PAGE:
Quick action from lobbyists amends a proposed bill so that chauffeurs picking up clients at San Francisco International Airport won’t get busted for solicitation.
SACRAMENTO, Calif. — A proposed bill making its way through California’s state legislature now carries an amendment that makes sure chauffeurs who hold up signs for clients at San Francisco International Airport and answer questions about their services from curious passers-by don’t get charged with a misdemeanor for solicitation on airport property.
The amendment was added to the Assembly Bill (AB) 1885 during a hearing of the California State Assembly’s Public Safety Committee Tuesday after lobbyists from the GREATER CALIFORNIA LIVERY ASSOCIATION persuaded lawmakers to include the amendment.
At issue is an anti-solicitation rule at the San Francisco International Airport that bans anyone from selling and/or offering unauthorized products and services on airport property. Violators are charged with a misdemeanor, which carries a maximum penalty of a $1,000 fine and/or six months in jail. The current law, however, exempts charter-party carriers, such as luxury limousine operators, licensed by the California Public Utilities Commission. SFO officials, who are sponsoring AB 1885, wanted to strike that exemption from the proposed bill.
The exemption itself has always been irrelevant since licensed legal operators and chauffeurs handle only pre-arranged transportation service that does not involve any selling or solicitous activity on airport property. The GCLA generally supports anti-solicitation measures since they deter illegal limousine operators trying to peddle their services on airport property.
But Gregg Cook, a lobbyist with Government Affairs Consulting of Sacramento, the firm retained by the GCLA, became concerned that the airport’s habitually over-zealous law enforcement would nevertheless find ways to charge legitimate chauffeurs with misdemeanor violations if the exemption were removed.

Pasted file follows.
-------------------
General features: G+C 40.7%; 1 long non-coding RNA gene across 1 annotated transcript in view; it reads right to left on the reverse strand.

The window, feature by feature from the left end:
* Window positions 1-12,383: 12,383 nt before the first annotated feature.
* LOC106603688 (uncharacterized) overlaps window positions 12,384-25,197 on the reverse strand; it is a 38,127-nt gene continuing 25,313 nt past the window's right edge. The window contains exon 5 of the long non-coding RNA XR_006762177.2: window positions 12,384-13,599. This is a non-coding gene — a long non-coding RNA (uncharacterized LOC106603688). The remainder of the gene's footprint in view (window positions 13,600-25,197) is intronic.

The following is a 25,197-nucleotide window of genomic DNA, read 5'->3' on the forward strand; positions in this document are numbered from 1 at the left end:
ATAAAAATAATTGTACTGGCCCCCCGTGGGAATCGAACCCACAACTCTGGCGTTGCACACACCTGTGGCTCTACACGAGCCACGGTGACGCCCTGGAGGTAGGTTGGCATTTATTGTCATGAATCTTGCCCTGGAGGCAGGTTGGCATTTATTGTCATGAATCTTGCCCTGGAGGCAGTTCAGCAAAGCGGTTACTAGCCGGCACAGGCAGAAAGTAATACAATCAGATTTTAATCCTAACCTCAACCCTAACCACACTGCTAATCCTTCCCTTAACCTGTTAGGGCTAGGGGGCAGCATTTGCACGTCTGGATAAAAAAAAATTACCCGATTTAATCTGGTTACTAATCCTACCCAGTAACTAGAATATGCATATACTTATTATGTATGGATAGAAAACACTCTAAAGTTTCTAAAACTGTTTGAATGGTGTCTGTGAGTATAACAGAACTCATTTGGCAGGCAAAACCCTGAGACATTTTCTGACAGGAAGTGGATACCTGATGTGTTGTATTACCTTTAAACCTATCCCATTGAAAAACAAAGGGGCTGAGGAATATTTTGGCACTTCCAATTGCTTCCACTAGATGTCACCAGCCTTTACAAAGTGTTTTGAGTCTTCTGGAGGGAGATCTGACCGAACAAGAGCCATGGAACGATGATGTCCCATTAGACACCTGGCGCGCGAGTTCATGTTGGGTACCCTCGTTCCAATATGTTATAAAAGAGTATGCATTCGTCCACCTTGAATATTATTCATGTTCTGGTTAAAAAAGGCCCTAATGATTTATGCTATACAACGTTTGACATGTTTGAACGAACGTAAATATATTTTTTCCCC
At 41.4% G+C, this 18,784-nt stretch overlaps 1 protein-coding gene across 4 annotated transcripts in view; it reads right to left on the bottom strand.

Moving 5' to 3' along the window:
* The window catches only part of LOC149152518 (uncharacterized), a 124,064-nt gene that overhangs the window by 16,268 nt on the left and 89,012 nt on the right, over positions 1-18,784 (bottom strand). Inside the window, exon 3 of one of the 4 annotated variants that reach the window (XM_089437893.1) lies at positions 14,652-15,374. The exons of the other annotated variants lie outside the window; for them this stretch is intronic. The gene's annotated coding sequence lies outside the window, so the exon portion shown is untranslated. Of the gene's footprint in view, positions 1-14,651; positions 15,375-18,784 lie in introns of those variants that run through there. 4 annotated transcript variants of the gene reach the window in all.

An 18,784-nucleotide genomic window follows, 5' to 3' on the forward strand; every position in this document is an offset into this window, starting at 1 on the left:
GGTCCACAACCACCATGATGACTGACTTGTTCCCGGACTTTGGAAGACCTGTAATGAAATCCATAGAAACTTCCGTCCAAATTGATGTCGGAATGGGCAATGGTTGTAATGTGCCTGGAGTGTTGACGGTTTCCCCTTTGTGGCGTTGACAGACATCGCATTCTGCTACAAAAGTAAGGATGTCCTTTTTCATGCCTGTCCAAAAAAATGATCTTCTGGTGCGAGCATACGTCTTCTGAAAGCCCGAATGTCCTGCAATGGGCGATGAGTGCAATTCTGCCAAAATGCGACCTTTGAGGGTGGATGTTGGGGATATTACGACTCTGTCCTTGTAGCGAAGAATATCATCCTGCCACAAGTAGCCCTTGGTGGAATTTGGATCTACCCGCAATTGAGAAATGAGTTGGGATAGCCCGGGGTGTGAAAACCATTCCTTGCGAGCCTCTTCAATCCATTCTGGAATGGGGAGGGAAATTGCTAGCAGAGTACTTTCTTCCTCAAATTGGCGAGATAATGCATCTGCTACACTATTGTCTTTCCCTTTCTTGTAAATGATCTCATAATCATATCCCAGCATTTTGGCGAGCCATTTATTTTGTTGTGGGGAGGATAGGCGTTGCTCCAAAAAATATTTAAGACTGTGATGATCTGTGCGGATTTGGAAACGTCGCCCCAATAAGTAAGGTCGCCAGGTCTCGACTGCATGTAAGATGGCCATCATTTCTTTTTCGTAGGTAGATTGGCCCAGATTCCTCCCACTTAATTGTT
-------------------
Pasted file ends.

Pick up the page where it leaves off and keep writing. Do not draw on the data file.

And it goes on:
Without the exemption, airport law enforcement could potentially cite a chauffeur waiting for a client who holds up a sign with his company’s logo and the client’s name, claiming it is a form of advertising, hence solicitation, Cook said. A chauffeur also could potentially be cited for simply answering questions from curious travelers wanting to know about the chauffeur’s transportation services, and then handing out a business card.
The GCLA's concerns about such enforcement behavior have intensified since 2008 when a chauffeur working for a Bay Area-based operator was cited because of a sign he carried at SFO. The chauffeur, who was waiting for a client on a delayed flight, needed to use the restroom, so he leaned his sign bearing his company’s logo and the client name against a wall and went into the restroom. When the chauffeur emerged from the restroom, an airport police officer had torn the sign into pieces, claiming it was a form of illegal advertising and solicitation.
Given such concerns, Cook and his fellow lobbyists this week asked AB 1885’s author, Rep. Jerry Hill, D-San Mateo County, to include the detailed language in the amendment that defines solicitation and then specifically exempts for-hire licensed charter-party carriers, such as chauffeured transportation operators. If not, Cook said the GCLA would oppose the bill and the lobbying team would line-up the votes to kill it. Hill agreed to the language.
The bill now must spend a few months going through another Assembly committee, a Senate committee, and then to the floors of both the Assembly and the Senate for final votes before being signed by the Governor.
— Martin Romjue, LCT Magazine